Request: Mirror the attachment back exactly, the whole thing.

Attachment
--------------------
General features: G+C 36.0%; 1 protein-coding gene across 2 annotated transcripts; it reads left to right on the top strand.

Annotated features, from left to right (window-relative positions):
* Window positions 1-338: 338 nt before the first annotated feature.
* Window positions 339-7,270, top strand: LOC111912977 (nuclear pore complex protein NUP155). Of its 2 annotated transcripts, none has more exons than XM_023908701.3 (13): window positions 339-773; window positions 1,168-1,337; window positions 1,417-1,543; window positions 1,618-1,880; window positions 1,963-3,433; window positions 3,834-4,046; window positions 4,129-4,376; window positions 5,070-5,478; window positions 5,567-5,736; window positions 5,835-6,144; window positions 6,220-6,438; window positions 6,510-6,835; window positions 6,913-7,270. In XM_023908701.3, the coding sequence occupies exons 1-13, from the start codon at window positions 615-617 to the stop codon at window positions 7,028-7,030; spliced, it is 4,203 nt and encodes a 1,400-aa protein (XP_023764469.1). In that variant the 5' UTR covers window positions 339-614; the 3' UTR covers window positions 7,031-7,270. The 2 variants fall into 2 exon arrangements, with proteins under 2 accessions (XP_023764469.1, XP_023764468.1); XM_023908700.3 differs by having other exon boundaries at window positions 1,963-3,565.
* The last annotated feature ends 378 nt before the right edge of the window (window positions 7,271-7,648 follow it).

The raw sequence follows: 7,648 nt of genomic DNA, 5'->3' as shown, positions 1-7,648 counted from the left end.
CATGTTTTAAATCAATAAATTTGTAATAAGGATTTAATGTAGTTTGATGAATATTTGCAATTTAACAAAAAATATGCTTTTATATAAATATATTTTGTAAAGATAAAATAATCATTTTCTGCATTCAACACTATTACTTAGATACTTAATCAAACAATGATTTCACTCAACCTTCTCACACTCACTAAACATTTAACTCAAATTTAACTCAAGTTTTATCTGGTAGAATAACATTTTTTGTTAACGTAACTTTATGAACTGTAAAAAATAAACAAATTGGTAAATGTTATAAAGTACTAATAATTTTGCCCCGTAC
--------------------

General features: G+C 36.0%; 1 protein-coding gene across 2 annotated transcripts; it reads left to right on the top strand.

Annotated features, from left to right (window-relative positions):
* Window positions 1-338: 338 nt before the first annotated feature.
* Window positions 339-7,270, top strand: LOC111912977 (nuclear pore complex protein NUP155). Of its 2 annotated transcripts, none has more exons than XM_023908701.3 (13): window positions 339-773; window positions 1,168-1,337; window positions 1,417-1,543; window positions 1,618-1,880; window positions 1,963-3,433; window positions 3,834-4,046; window positions 4,129-4,376; window positions 5,070-5,478; window positions 5,567-5,736; window positions 5,835-6,144; window positions 6,220-6,438; window positions 6,510-6,835; window positions 6,913-7,270. In XM_023908701.3, the coding sequence occupies exons 1-13, from the start codon at window positions 615-617 to the stop codon at window positions 7,028-7,030; spliced, it is 4,203 nt and encodes a 1,400-aa protein (XP_023764469.1). In that variant the 5' UTR covers window positions 339-614; the 3' UTR covers window positions 7,031-7,270. The 2 variants fall into 2 exon arrangements, with proteins under 2 accessions (XP_023764469.1, XP_023764468.1); XM_023908700.3 differs by having other exon boundaries at window positions 1,963-3,565.
* The last annotated feature ends 378 nt before the right edge of the window (window positions 7,271-7,648 follow it).

The raw sequence follows: 7,648 nt of genomic DNA, 5'->3' as shown, positions 1-7,648 counted from the left end.
CATGTTTTAAATCAATAAATTTGTAATAAGGATTTAATGTAGTTTGATGAATATTTGCAATTTAACAAAAAATATGCTTTTATATAAATATATTTTGTAAAGATAAAATAATCATTTTCTGCATTCAACACTATTACTTAGATACTTAATCAAACAATGATTTCACTCAACCTTCTCACACTCACTAAACATTTAACTCAAATTTAACTCAAGTTTTATCTGGTAGAATAACATTTTTTGTTAACGTAACTTTATGAACTGTAAAAAATAAACAAATTGGTAAATGTTATAAAGTACTAATAATTTTGCCCCGTAC